It was the second-to-last day, 30 minutes before last light, when the tracker spotted a buffalo. "Dume, dume!" he said -- Swahili for male, male. "It's a male! It has balls!"
"I don't see a thing," I said. All I could see through the scope was thick African brush. No movement, no black shapes.
"Shoot!" he said, jiggling his binoculars. "He has balls! He has two balls! Shoot him!"
My guide had to position the rifle for me, and suddenly there was the buffalo's ass, about 180 meters away. Far, far from an ideal shot. My only hope was to hit the spine. I had three people urging me to shoot. My adrenaline was pumping. Tunnel vision. Sound fading away. As soon my finger hit the trigger, I saw nothing but clear Tanzanian sky. The .458 Winchester Magnum was a beast itself.
The shot only startled the buffalo, enough to make it turn broadside. I took my second shot. The hill went black. More buffalo. So many more buffalo. Apparently a whole herd had been sitting there in the shade.
The guide yelled "Shoot again!"
I realized I should probably find my buffalo and keep shooting at it. Those things can never be too dead. With the third shot, the other buffalo kicked into high gear and were gone. My ears were ringing, my shoulder was throbbing, but I got him. Then the guide looked at me and said, "You hit one, maybe two buffalo." We only had a tag for one, and our guide thought the first buffalo was the only bull in the whole herd.
The worst thing you can do when you're buffalo hunting is wound an animal. They get extremely aggressive, and will charge anyone or anything that gets near them, including trackers, villagers, children, and stupid 20-year-olds who didn't demand to sight in the rifle first. And don't think that you're safe just because you have a gun on you. A very experienced British hunter once tracked a wounded Cape buffalo to finish it off, and it caught him by surprise, tossing him and killing him.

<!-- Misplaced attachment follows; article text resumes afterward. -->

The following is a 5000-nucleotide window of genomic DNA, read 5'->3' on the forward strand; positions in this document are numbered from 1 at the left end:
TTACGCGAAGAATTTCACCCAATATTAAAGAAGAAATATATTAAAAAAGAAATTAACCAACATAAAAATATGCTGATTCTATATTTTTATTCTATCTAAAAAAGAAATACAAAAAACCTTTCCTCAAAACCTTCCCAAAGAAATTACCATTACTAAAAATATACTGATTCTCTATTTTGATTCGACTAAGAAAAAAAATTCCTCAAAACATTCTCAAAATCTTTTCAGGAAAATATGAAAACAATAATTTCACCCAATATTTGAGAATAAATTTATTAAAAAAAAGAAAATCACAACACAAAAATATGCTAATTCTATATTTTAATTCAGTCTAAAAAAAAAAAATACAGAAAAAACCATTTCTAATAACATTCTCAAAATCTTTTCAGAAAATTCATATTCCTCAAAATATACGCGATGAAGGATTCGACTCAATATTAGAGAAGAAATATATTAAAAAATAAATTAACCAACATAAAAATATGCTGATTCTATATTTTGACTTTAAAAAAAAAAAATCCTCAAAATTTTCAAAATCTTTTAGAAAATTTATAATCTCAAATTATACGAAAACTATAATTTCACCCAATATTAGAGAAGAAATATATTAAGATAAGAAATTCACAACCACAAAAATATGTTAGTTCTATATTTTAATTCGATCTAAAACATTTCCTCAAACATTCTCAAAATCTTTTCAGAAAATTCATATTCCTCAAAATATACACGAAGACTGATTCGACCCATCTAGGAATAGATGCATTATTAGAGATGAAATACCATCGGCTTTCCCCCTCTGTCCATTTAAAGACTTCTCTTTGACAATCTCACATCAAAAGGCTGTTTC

"But I saw the buffalo kick when I shot it, both times!" I said.
"Yeah," said the guide. "But there was no death bellow." Cape buffalo let out a low, guttural moan as the last breath leaves their body. I had read about this for years, but in the heat of the moment, it had completely slipped my mind.
It was getting dark, so I had to spend a sleepless night in my tent worrying about some poor villager getting gored by the buffalo I'd injured. I drank the better part of a bottle of gin, but it didn't help me sleep; it just made for a miserable next morning.
15 minutes into searching, and the trackers said they smelled buffalo. There was blood on the ground, and we followed it.
"You hit just one, it's good," said a tracker.
We came to the body. It had died mid-stride. My first shot went through one shoulder, both lungs, and the aorta, and my second, moving shot severed the jugular. It was a clean kill, and the bull didn't make it more than 100 yards before expiring.
This wasn't trophy hunting. Meat is a luxury in East Africa. We hired 15 donkeys (and 20 Maasai kids) to haul the whole thing off.
We pulled the organs out and threw them in the fire to cook while we cleaned the buffalo.
"It's huge!" I said. "Is it a record?"
"Ah, no," said one of the guides. "It's not even mature."
"Look at the bosses [the horns]. Still soft. It's a child, this one."
We cut off some more meat.
"Still impressive, that I bagged it though, right?"
"Uh? Yeah, yeah, sure. Good job, mzungu. For you, good job."
You can reach out to Nick Rudicle here. Ryan Menezes is an editor and interviewer here at Cracked. Follow him on Twitter for stuff cut from this article and other things no one should see.
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